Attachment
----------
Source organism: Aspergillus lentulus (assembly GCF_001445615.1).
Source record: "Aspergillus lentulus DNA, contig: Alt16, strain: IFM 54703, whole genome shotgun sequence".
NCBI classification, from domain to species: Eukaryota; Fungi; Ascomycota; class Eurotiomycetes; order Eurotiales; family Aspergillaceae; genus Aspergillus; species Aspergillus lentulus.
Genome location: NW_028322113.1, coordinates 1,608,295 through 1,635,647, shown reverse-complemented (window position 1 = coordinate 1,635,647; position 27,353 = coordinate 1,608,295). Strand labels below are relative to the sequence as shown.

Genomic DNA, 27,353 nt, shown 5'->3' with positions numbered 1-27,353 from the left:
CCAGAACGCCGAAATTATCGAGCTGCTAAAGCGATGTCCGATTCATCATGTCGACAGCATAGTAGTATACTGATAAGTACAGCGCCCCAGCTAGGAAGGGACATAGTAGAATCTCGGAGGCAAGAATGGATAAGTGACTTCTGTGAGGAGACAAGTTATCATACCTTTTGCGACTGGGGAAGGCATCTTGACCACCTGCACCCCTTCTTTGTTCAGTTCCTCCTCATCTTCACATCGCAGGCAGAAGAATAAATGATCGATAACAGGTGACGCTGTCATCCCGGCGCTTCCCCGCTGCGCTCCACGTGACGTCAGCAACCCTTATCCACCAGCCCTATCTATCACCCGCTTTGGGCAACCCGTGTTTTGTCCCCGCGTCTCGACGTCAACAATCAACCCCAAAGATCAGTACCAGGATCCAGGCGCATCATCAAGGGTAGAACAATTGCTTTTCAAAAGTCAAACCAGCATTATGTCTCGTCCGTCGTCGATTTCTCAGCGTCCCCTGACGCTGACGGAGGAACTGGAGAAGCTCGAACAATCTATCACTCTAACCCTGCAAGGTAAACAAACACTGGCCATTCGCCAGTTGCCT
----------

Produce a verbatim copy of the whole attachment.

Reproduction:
Source organism: Aspergillus lentulus (assembly GCF_001445615.1).
Source record: "Aspergillus lentulus DNA, contig: Alt16, strain: IFM 54703, whole genome shotgun sequence".
NCBI classification, from domain to species: Eukaryota; Fungi; Ascomycota; class Eurotiomycetes; order Eurotiales; family Aspergillaceae; genus Aspergillus; species Aspergillus lentulus.
Genome location: NW_028322113.1, coordinates 1,608,295 through 1,635,647, shown reverse-complemented (window position 1 = coordinate 1,635,647; position 27,353 = coordinate 1,608,295). Strand labels below are relative to the sequence as shown.

Genomic DNA, 27,353 nt, shown 5'->3' with positions numbered 1-27,353 from the left:
CCAGAACGCCGAAATTATCGAGCTGCTAAAGCGATGTCCGATTCATCATGTCGACAGCATAGTAGTATACTGATAAGTACAGCGCCCCAGCTAGGAAGGGACATAGTAGAATCTCGGAGGCAAGAATGGATAAGTGACTTCTGTGAGGAGACAAGTTATCATACCTTTTGCGACTGGGGAAGGCATCTTGACCACCTGCACCCCTTCTTTGTTCAGTTCCTCCTCATCTTCACATCGCAGGCAGAAGAATAAATGATCGATAACAGGTGACGCTGTCATCCCGGCGCTTCCCCGCTGCGCTCCACGTGACGTCAGCAACCCTTATCCACCAGCCCTATCTATCACCCGCTTTGGGCAACCCGTGTTTTGTCCCCGCGTCTCGACGTCAACAATCAACCCCAAAGATCAGTACCAGGATCCAGGCGCATCATCAAGGGTAGAACAATTGCTTTTCAAAAGTCAAACCAGCATTATGTCTCGTCCGTCGTCGATTTCTCAGCGTCCCCTGACGCTGACGGAGGAACTGGAGAAGCTCGAACAATCTATCACTCTAACCCTGCAAGGTAAACAAACACTGGCCATTCGCCAGTTGCCT